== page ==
united will never be defeated. the workers united will never be defeated. thank you. my name is maria. i'm the executive director of a line, an organization fighting for economic justice, fighting to ensure our immigrant communities are represented in our neighborhoods. we are fighting to ensure workers are protect did. that is what amazon is not doing. gift, i received the best that anyone can receive. we actually heard from amazon and learned about who they really are. the fact that they are stepping back is a testament about what kind of company this is. we are going to continue fighting this company. sounds like amazon has
made itself a lot more enemies and galvanized the enemies it already had. what are the occasions of that? look at this as amazon beating a strategic retreat. theng those images, hearing statements of the opposition, you see exactly why they wanted to pull out. this is not a good look. take a few steps back and think jeff bezoselse is dealing with right now. he is dealing with this twitter war, a more in the media with president trump, the national going afterump amazon for various reasons. i think he probably decided he didn't want to make another enemy. it doesn't make sense to be fighting a two front war. as somebody who lives in queens, pretty close to where this is going down, it is pretty stunning amazon made little effort to sell this thing. we started getting mailings at
my house a month ago, but before that very little. this was popular, if you look at the polling, this was relatively popular in new york city. it is surprising the political situation spiraled so quickly and that they were not able to stand their ground. max chafkin, thank you. on the phone we now have a new york city council with. -- whip. certainly sounds like some of these folks are claiming victory . who are the winners and losers here in your view? some of my colleagues now celebrating the fact that new york will be without a 5000 jobs. i don't know if that is something anyone should celebrate. -- 25,000 jobs. it says a lot about the problems of living in a high-tech state when the only reason that a big company would look at us as if we dangle these tax benefits. that is a separate argument.
but i'm just shocked to see people tie everything from immigration to gentrification into why they did not support a company that by all accounts would have been great for the community, great for jobs for new yorkers. it is shocking for me to see this being celebrated. emily: that said, you have plenty of giant tech companies in new york city who have brought lots of jobs without these huge incentives. couldn't amazon have done this without asking so much of new york? certainly, and i wrote to jeff bezos, reached out to amazon, and offered places on staten island where rent and land values are cheaper and could have done this without any of the type of incentives they would have needed to go to long island city. i think they gave up two quick, and i will blame them for that. where i will not blame them is reading the tea leaves and seeing so many of these elected officials in queens and elsewhere in new york were not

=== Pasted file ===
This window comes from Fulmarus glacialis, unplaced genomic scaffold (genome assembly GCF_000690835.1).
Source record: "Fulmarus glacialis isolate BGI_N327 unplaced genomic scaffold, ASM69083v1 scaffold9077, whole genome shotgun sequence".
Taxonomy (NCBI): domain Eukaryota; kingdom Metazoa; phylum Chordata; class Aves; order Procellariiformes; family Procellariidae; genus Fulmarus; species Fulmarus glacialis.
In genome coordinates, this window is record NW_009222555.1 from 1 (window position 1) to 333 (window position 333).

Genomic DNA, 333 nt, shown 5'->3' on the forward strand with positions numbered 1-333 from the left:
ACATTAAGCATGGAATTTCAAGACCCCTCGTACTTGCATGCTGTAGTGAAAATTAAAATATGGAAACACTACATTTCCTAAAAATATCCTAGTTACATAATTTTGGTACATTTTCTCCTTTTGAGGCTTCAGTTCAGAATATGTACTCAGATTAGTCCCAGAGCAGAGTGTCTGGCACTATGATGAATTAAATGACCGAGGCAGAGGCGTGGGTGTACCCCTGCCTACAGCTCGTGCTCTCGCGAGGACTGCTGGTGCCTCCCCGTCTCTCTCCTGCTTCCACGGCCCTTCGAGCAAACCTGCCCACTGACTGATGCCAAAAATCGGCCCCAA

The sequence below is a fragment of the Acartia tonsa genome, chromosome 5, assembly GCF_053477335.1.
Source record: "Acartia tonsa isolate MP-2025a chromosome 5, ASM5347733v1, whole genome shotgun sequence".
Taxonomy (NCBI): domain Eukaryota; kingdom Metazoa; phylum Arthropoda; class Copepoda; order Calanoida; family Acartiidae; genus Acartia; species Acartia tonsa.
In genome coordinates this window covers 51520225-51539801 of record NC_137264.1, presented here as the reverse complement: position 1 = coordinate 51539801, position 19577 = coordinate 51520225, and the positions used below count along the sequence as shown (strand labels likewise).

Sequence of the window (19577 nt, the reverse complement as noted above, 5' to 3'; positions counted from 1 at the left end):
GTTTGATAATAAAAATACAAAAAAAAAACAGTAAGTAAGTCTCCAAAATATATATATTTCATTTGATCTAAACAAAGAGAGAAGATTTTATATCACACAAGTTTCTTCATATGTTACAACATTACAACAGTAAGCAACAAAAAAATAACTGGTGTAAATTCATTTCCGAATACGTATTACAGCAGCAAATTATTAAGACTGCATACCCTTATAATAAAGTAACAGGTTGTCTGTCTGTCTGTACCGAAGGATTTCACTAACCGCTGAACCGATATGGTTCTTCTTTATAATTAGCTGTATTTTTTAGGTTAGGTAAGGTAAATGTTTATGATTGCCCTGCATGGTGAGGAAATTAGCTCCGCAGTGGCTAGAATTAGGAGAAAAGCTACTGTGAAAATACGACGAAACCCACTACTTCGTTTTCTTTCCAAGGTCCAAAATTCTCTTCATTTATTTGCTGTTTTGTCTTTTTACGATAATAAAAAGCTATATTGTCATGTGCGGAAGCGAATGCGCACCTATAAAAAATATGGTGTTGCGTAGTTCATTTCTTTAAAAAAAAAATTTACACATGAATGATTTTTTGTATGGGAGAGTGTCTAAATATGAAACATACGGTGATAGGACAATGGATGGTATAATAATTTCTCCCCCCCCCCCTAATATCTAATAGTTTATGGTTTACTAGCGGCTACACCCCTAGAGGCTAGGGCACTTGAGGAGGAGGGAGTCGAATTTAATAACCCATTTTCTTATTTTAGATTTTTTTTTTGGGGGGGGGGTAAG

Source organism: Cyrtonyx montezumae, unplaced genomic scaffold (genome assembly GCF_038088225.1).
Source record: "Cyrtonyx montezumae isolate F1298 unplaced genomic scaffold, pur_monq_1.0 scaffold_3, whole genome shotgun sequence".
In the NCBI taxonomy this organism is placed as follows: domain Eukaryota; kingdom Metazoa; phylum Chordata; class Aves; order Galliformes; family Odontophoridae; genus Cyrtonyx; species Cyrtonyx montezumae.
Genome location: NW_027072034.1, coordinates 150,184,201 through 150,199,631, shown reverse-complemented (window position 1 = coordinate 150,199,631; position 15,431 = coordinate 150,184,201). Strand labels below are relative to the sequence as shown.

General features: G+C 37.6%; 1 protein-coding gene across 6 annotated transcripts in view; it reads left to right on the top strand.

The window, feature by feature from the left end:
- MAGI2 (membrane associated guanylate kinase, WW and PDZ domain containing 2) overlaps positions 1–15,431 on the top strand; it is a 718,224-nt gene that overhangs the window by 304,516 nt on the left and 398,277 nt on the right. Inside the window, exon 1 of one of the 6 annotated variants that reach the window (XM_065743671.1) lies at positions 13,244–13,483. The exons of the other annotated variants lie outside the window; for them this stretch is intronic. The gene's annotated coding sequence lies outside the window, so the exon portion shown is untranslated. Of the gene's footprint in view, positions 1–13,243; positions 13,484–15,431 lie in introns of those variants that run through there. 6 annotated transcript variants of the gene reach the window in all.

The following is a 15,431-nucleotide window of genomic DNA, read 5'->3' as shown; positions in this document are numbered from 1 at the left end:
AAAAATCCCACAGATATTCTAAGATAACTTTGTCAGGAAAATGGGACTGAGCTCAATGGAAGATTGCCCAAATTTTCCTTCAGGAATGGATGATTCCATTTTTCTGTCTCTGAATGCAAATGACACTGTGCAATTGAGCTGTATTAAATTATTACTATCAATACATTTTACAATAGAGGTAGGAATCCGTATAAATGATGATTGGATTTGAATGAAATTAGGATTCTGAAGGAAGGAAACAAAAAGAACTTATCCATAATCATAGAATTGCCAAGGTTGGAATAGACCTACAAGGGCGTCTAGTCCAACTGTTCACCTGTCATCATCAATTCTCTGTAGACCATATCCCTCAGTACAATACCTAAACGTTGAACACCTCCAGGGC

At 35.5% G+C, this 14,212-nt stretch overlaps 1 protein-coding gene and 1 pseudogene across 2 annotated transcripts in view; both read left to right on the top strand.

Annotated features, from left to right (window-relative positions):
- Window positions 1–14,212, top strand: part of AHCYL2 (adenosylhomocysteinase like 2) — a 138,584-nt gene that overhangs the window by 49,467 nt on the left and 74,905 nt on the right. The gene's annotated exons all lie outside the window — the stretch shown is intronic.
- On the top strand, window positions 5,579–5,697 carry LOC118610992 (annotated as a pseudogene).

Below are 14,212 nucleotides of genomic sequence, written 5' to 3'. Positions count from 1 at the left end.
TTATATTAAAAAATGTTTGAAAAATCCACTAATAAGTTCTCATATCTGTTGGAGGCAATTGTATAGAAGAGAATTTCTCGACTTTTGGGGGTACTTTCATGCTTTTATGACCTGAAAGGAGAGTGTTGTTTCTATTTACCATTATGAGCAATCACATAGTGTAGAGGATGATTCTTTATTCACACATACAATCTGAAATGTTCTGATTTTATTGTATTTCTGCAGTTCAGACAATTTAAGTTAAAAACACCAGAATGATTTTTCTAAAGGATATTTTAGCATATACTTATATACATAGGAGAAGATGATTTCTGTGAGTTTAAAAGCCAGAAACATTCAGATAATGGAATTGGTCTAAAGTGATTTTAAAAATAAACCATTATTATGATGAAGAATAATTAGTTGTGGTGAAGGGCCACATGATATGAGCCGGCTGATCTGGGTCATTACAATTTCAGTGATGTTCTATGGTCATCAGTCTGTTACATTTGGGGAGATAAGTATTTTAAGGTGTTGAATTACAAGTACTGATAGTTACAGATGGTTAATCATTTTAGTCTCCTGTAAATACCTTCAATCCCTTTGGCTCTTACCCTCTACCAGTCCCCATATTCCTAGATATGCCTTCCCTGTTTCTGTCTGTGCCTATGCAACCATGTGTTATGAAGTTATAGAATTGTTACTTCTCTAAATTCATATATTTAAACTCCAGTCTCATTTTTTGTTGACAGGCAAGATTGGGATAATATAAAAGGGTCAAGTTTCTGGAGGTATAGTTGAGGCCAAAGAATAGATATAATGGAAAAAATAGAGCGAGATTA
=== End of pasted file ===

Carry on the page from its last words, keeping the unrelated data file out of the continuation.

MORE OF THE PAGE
willing to negotiate with them in good faith on some legitimate concerns that they will face wherever they go in any urban environment they set up in. emily: did jeff bezos respond to your letter? >> he didn't. i wish he would have. i would have offered free pizza and would have been glad to show him the sites. emily: do you think that was part of the problem, amazon was not engaged to the very top as it should be, with unions, local politicians who would argue they were cut out of this process? >> they certainly were. this was a problem with the governor and mayor who couldn't seem to agree on anything but this amazon deal. this was sort of run down the throats of some of the local elected officials. i can understand why they would have concerns over a huge company purchasing and developing huge parts of new york city. that in another itself is not a reason to be celebrating that they will not come. we have had big companies do great things in new york city,
members of the council and legislature have always been able to negotiate a compromise where the community wins and the city overall, and the company. it did not happen in this situation. jova rally, thank you so much for calling in. we will continue our coverage. i want to get to romaine bostick who has been watching the markets. the stock has not moved much. what is the actual impact on real estate? romaine: this is more about a story about the company that would benefit. biggestth, one of the landlords in the crystal city area in virginia where amazon is putting one of its headquarters. shares are up about 1%. amazon has been working closely with them not only to take existing properties, but they had a deal to buy up to dubya plots of land near the pentagon. the speculation with the pullout from new york city, that they